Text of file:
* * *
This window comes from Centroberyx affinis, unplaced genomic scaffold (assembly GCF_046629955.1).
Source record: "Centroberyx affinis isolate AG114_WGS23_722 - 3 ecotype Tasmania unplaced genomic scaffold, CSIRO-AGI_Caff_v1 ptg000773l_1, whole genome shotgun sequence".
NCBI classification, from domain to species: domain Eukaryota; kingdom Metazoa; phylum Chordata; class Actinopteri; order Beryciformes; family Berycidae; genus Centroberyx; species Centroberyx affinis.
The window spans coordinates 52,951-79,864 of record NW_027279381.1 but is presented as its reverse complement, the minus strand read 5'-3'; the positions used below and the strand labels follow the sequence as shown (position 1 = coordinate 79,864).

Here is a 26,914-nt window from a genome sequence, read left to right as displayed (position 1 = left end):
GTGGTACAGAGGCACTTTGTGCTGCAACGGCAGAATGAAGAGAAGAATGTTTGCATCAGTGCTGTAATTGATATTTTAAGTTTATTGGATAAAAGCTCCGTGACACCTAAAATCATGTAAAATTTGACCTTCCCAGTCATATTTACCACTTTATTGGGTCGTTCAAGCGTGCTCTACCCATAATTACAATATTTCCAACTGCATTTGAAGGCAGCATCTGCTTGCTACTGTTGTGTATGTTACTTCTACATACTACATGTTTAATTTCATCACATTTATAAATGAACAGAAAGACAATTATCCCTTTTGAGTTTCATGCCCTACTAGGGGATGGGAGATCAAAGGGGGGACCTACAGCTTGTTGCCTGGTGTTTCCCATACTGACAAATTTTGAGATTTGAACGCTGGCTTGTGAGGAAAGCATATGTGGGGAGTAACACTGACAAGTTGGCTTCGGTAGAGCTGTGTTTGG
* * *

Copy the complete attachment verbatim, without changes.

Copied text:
This window comes from Centroberyx affinis, unplaced genomic scaffold (assembly GCF_046629955.1).
Source record: "Centroberyx affinis isolate AG114_WGS23_722 - 3 ecotype Tasmania unplaced genomic scaffold, CSIRO-AGI_Caff_v1 ptg000773l_1, whole genome shotgun sequence".
NCBI classification, from domain to species: domain Eukaryota; kingdom Metazoa; phylum Chordata; class Actinopteri; order Beryciformes; family Berycidae; genus Centroberyx; species Centroberyx affinis.
The window spans coordinates 52,951-79,864 of record NW_027279381.1 but is presented as its reverse complement, the minus strand read 5'-3'; the positions used below and the strand labels follow the sequence as shown (position 1 = coordinate 79,864).

Here is a 26,914-nt window from a genome sequence, read left to right as displayed (position 1 = left end):
GTGGTACAGAGGCACTTTGTGCTGCAACGGCAGAATGAAGAGAAGAATGTTTGCATCAGTGCTGTAATTGATATTTTAAGTTTATTGGATAAAAGCTCCGTGACACCTAAAATCATGTAAAATTTGACCTTCCCAGTCATATTTACCACTTTATTGGGTCGTTCAAGCGTGCTCTACCCATAATTACAATATTTCCAACTGCATTTGAAGGCAGCATCTGCTTGCTACTGTTGTGTATGTTACTTCTACATACTACATGTTTAATTTCATCACATTTATAAATGAACAGAAAGACAATTATCCCTTTTGAGTTTCATGCCCTACTAGGGGATGGGAGATCAAAGGGGGGACCTACAGCTTGTTGCCTGGTGTTTCCCATACTGACAAATTTTGAGATTTGAACGCTGGCTTGTGAGGAAAGCATATGTGGGGAGTAACACTGACAAGTTGGCTTCGGTAGAGCTGTGTTTGG